Volunteers assist in serving food for a Ripples of Kindness lunch at Sacre-Coeur Catholic Church in Toronto. Photo courtesy Ripples of Kindness

Downtown program ripples with kindness

  • April 4, 2024

The Ripples of Kindness Community Meal program might just be downtown Toronto’s best-kept charitable secret, with a combination of hot meals and hospitality offered each weekend to those who need it most. 

Ripples of Kindness (RoK) is an inter-faith meal program begun to combat social struggles such as homelessness, isolation and poverty. It began with two men seeing the obvious need during a walk in the heart of the city. 

“Deacon Robert Kinghorn and I were walking around on the streets near Sherbourne, Shuter and Dundas and one of the things I found is that most people can find food; there are lots of places to find things to eat, and they can find clothing. But what they cannot find and what they need more than anything is friendship,” said Fr. Prakash Lohale, director of the Office for Interreligious Dialogue for the Archdiocese of Toronto.

Kinghorn is out on the streets weekly with his unique “Church of the Street” ministry, which he writes on in a column in the Register. 

The men decided to ask a group of confirmation students to help them with outreach work, which saw them extend offers for prepared food and fellowship to those in Toronto’s Allan Gardens, with its large homeless population. 

It was the response from the kids after successfully meeting the needs of a handful of the city’s vulnerable population over three weekends that rounded out the idea for a weekly inter-faith meal to become a staple in the community. 

“The kids said that they would have never befriended these people, that they were so afraid to meet people on the street, especially when they see somebody who’s homeless or who’s not dressed like us or dressed shabbily,” Lohale recalled. “They found out that they are people just like us and that we can see the image of Christ in them.” 

“I have to say that over the years walking in this neighbourhood I have wept many tears of sadness for those on the street, but at that moment it was tears of joy that welled up in my eyes. I was so proud of this parish and its young evangelists,” wrote Kinghorn in one of his columns.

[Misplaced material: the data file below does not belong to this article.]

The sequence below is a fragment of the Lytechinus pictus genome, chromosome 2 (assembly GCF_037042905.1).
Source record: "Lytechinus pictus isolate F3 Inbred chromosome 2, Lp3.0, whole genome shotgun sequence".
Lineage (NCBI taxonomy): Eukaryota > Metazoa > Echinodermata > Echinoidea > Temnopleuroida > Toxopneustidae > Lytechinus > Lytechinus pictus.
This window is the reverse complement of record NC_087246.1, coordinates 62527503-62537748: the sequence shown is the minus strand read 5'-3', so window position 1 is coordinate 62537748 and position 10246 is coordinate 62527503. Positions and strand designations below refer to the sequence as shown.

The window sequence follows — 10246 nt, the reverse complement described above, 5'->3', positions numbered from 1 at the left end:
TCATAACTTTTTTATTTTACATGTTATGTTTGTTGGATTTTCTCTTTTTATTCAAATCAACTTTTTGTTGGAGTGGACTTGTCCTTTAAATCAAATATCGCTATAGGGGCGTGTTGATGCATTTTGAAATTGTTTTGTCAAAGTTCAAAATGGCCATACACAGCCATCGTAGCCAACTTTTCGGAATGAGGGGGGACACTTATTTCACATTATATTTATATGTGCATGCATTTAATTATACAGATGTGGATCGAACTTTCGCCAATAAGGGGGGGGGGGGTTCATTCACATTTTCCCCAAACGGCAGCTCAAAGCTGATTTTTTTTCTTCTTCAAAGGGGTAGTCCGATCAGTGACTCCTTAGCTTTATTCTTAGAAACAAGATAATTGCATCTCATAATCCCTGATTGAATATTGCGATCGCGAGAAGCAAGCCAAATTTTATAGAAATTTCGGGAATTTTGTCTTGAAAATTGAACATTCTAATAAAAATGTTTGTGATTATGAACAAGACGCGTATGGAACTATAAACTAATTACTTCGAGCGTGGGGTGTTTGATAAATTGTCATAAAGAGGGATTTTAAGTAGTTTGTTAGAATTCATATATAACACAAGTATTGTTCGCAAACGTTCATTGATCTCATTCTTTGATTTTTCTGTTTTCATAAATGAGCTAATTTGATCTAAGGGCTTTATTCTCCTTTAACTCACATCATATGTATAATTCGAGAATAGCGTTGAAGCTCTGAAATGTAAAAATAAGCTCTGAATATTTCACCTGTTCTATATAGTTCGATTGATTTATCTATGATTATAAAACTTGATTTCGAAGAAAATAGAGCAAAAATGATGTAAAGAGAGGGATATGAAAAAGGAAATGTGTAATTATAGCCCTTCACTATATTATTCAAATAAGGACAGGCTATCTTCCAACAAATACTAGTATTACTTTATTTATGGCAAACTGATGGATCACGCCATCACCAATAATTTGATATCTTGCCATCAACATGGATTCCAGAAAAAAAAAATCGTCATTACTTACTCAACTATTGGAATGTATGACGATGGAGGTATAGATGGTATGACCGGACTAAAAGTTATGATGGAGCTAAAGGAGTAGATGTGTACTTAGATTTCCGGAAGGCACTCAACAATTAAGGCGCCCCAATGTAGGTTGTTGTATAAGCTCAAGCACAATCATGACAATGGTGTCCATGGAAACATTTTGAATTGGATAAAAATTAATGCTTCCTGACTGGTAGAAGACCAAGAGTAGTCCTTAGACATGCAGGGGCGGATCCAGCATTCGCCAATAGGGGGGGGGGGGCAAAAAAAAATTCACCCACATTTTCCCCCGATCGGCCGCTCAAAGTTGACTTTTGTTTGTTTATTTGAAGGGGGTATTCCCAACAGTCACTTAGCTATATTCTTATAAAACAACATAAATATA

The RoK project has developed over time from a simple one-time offering to something of a tradition.

Six years after its inception, hot meals with a side of friendly dialogue and respect for each other still flow out of the basement of Sacre-Coeur Church on Sherbourne Street every Saturday.  

The inter-faith aspect stems from the program’s volunteers who help provide the meals and help run each event, the first being a group from the Sikh community. 

“I had built a friendship with the Sikh community and so I asked them, ‘Would you like to be involved with this?’ ” Lohale said. “They came very willingly and they used to bring the food and everything for us in the beginning.” 

The mission of working in unison to provide necessities to the less fortunate regardless of religion, race, colour, gender and social status made put the program on a special path. 

“All different groups are involved. We’ve got a Spanish group from Mississauga that comes to bring us Spanish food, there’s a lady from Oakville who’s Caribbean, and she brings Caribbean food. Then we’ve got a Vietnamese group from St. Rose of Lima in  Scarborough that would bring Vietnamese food,” Lohale said. “We have Chinese Martyrs from Markham who bring Chinese food, the Sikhs and the Muslims and the Buddhists, we’ve got different groups coming every week.” 

The volunteers come on a rotating basis, with Deacon Carlos Retamales often assisting in organizing each weekend’s lunch.  

Lohale and company are continuing to affirm the idea that hospitality is an attitude and one that should be shared with friends and strangers alike.

“Pope Francis says we should start by walking together, praying together and working together, but I think the other way (around) is good for me because I find that working together helps us to walk together and then pray together,” he said. 

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